Related: Beginning in the early 19th century, why did one tenth of the Danish population, one quarter of the Swedish population, and one third of the Norwegian population emigrate to the United States? Because so many these "white privileged" blondes with blue eyes were so dirt-poor that they did not to live in, and did not want their children "to grow up in, slavery."How, then, would it have been 150 or 250 years ago, when an Irish or German family in a chariot rolled slowly across a territory with 100 times fewer people? Most Indians were nomads and had never established cities or villages. Even for those who could be described differently, such as the Haudenosaunees (the long "house builders," that is, the Iroquois), it was necessary, due to a cultivation practice which ended up destroying the land, to uproot the village after at most 21 years and move it dozens of miles away. (So much for the "image of a Native American environmental ethic [which], however appealing, is more myth than reality.")
Indeed, back in 1756, Bougainville wrote in his diary that "It is a shame that so fine a countryside should be without cultivation." Many years earlier, the chief agent of the Penn family, James Logan, had heard complaints that "it was against the laws of God and nature that so much land should be idle while Christians wanted it to labor on and raise their bread."
Whether it is Bedouins, Gypsies, or those whom Alexis de Tocqueville called "the wandering race of aborigenes," it has always been extremely difficult for nomads to live side by side with settlers. For instance, Indians, Gypsies (or Roma), or Bedouins are, or were, uniformly depicted as thieves. Today, this is automatically considered racist, but the universality of the charge should make you pause to think… And then you might come to this conclusion: when you have no permanent neighbors, a cavalier attitude towards those whom you rarely (and only briefly) meet and towards their possessions, then theft might in fact not a wholly illogical by-product of one's way of life.
From Roman times, at least, it has been a reasonable rule (no, not a white/European rule; an entirely common-sense rule) that you cannot claim land as your own unless you devote a minimum of time inhabiting it and tending to it.
Let us imagine a wagon slowly pulled by oxen in the vast no-man's land. What does the family from Scotland or Sweden encounter day after day, week after week, other than dense virgin forests or monotonous prairies? At one time, the family finds a spot, maybe by a creek, upon which it decides to settle down. Then, perhaps after five or six months after their cabin has been built and their fields plowed without their ever seeing another soul, white or otherwise, is it strange, when a single solitary warrior, perhaps two or three, appear one day and claim that this land belongs to their tribe, that they answer, "But we have done so much to cultivate these plots — can't you just ride around them?"
To this must be added another remark: that it can also sound strange (if not an outright showcase for double standards) that it should be sinful to "steal" and to build upon the (untouched) lands that "belong to" the "noble" Indians, while it feels completely natural to confiscate the developed property (fields, gardens, buildings, mansions, castles, etc) of the white world's yucky "noblemen," and in general try to milk the rich with one tax after another.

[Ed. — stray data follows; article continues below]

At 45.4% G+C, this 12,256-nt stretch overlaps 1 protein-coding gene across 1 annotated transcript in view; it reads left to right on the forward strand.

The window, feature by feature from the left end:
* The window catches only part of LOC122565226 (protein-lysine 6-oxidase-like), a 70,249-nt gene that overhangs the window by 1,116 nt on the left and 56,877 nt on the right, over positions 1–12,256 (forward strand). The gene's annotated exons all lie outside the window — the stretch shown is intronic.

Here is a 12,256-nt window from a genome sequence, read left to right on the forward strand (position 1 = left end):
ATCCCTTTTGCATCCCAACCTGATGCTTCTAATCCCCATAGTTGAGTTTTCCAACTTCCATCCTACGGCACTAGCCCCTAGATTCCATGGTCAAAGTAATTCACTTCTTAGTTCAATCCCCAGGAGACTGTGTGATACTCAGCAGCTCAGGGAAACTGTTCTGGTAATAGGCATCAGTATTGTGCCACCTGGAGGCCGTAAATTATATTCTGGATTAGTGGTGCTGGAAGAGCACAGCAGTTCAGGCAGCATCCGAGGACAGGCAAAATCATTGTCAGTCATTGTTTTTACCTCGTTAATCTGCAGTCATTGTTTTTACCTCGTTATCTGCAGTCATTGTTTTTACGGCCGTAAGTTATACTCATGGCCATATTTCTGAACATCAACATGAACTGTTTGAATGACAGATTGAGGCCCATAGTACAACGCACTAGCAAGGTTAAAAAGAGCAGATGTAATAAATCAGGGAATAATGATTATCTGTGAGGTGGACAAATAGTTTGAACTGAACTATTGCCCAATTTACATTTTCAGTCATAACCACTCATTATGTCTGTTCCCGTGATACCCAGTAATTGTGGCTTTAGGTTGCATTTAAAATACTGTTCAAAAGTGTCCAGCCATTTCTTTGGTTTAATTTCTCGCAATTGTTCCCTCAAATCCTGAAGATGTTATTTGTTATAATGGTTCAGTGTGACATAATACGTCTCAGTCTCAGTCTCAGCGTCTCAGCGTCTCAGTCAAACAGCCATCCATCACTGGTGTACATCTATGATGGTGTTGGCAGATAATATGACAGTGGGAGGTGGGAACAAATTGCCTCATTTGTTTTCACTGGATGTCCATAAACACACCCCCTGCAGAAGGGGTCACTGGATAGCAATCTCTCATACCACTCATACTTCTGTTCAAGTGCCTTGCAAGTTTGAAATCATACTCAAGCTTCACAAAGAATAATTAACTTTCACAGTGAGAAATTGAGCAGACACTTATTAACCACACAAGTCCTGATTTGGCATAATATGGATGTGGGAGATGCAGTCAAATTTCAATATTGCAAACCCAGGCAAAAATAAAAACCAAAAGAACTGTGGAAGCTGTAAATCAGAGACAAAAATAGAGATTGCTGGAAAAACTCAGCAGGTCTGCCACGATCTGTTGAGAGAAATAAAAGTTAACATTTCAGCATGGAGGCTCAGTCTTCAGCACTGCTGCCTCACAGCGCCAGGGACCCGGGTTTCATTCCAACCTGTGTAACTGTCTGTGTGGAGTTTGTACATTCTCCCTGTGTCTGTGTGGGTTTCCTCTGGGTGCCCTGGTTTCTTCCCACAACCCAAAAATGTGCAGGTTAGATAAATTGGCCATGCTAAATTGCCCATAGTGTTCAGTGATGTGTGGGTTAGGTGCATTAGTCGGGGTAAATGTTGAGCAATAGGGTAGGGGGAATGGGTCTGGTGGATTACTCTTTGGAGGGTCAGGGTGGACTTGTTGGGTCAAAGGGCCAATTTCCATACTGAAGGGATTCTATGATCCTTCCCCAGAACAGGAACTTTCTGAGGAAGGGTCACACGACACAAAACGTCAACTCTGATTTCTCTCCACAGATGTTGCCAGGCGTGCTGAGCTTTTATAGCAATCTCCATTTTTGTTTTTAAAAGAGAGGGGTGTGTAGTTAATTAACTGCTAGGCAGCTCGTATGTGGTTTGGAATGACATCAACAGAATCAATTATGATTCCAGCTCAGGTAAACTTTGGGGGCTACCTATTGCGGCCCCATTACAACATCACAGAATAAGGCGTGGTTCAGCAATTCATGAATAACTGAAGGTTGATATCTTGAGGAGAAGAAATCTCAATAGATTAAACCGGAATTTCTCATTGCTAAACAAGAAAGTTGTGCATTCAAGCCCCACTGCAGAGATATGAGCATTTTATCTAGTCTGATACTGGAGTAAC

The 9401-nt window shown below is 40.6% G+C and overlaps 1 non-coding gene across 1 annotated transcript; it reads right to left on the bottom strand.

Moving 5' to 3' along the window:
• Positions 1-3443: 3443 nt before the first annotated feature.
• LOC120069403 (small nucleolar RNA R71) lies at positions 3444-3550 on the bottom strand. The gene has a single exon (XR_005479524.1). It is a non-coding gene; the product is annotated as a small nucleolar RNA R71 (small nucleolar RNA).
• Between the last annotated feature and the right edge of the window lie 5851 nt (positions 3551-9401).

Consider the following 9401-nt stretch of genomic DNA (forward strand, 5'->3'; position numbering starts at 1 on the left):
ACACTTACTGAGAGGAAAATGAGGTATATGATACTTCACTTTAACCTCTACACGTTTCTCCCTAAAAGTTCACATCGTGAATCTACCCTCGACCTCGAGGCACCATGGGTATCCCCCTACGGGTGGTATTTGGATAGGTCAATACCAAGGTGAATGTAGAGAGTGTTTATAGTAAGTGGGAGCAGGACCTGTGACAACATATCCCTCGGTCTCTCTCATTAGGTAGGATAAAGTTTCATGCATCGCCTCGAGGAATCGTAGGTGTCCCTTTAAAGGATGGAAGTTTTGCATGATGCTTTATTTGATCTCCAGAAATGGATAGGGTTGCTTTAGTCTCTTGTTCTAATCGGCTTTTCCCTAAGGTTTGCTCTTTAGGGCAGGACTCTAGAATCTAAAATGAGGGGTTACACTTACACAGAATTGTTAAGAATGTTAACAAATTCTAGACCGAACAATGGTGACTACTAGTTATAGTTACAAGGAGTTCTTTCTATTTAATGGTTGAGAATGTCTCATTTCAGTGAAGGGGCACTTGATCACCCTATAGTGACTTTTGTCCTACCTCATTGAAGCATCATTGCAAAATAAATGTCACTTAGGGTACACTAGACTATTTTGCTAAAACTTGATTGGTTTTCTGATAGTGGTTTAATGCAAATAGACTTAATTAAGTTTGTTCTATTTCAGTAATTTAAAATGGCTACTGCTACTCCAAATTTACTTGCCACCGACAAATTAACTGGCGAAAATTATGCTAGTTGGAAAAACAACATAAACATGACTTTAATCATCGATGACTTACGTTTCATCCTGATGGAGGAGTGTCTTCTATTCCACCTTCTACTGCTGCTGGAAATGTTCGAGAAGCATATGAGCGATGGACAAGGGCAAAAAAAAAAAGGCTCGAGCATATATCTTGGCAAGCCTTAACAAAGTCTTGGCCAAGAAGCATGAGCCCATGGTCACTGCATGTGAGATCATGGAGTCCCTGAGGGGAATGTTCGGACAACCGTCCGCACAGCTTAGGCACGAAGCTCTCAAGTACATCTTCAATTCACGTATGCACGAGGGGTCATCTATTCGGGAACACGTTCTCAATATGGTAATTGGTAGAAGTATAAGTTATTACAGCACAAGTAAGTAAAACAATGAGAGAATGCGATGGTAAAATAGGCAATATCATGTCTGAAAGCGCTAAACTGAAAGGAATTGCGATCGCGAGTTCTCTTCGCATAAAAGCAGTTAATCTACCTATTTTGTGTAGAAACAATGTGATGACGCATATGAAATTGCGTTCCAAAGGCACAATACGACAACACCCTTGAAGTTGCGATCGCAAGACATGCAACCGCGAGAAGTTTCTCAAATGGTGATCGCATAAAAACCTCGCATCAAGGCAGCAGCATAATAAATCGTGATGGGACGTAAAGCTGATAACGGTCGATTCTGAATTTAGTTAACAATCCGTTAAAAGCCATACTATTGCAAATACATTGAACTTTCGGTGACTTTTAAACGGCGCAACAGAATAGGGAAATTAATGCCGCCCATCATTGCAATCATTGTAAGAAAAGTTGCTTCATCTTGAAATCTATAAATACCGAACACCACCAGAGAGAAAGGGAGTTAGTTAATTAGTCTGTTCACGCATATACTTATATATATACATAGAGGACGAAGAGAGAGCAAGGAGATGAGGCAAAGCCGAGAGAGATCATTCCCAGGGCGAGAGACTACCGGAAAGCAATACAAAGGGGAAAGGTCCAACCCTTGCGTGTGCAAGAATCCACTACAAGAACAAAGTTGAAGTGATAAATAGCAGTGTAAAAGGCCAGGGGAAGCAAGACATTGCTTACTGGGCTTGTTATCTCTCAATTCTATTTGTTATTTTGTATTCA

Finally, an apology. Or, rather, two apologies. I wish to apologize for the fact that I believe in facts and the truth, and I wish to apologize for the fact that I do not believe in the leftists' hysterical fairy tales.
Let us end this post with a passage from
John Keegan's Warpaths and the military historian's remarks on the Indians' incapability "to defend what they held dearest, their freedom to roam as nomads inside territories they did not claim to own but nevertheless sought to use and enjoy by exclusive right":
Little wonder that the European immigrants who made their way onto the Great Plains in the nineteenth century, Slavs of Eastern Europe, Russians from the Steppe, peoples whose history was suffused with memories of oppression by galloping, sword-wielding, slaven, Magyar, Mongol, and Turkish nomads, should have felt so little pity in their hearts for those other Mongoloid nomads whose interest in life seemed to subsist in hunting, pillage, and war.
… There is much that is tragic in the story of native America's conflict with the European interlopers, particularly in the treatment of the Indians of the temperate forest lands east of the Mississippi by the young republic; the displacement of the Five Civilized Tribes to an utterly alien environment reeks of racialism.
Yet the pretensions of the Plains Indians to exclusive rights over the heartland of the continent cannot, it seems to me, stand. Their claim, the claim of less than a million people, to possess territories capable of supporting not only millions more directly settled, but of still more millions outside America waiting to be fed by those territories' product, is the claim not of oppressed primitives but of the selfish rich,
The Plains Indians were indeed primitives; but their primitivism was of the "hard," not "soft," variety. Here were not shy, self-effacing marginalists, like the Bushmen of the Kalahari Desert, the Semai of the Philippine jungles, or the pygmies of the African rainforests, but proud, warrior nomads, who had taken from the Europeans what they coveted as a means to support their way of life, the horse and the gun, and then refused Europeans any share of the lands which horse and gun equipped them … to exploit.